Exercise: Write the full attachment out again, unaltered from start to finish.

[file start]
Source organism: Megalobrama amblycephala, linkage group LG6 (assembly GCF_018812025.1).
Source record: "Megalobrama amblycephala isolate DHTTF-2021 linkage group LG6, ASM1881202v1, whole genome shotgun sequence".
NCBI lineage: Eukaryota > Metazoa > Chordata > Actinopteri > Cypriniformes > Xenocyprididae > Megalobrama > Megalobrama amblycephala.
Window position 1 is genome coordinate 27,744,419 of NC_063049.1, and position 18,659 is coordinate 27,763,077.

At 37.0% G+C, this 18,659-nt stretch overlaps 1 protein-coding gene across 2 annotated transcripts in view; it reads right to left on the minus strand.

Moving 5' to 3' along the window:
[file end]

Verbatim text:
Source organism: Megalobrama amblycephala, linkage group LG6 (assembly GCF_018812025.1).
Source record: "Megalobrama amblycephala isolate DHTTF-2021 linkage group LG6, ASM1881202v1, whole genome shotgun sequence".
NCBI lineage: Eukaryota > Metazoa > Chordata > Actinopteri > Cypriniformes > Xenocyprididae > Megalobrama > Megalobrama amblycephala.
Window position 1 is genome coordinate 27,744,419 of NC_063049.1, and position 18,659 is coordinate 27,763,077.

At 37.0% G+C, this 18,659-nt stretch overlaps 1 protein-coding gene across 2 annotated transcripts in view; it reads right to left on the minus strand.

Moving 5' to 3' along the window: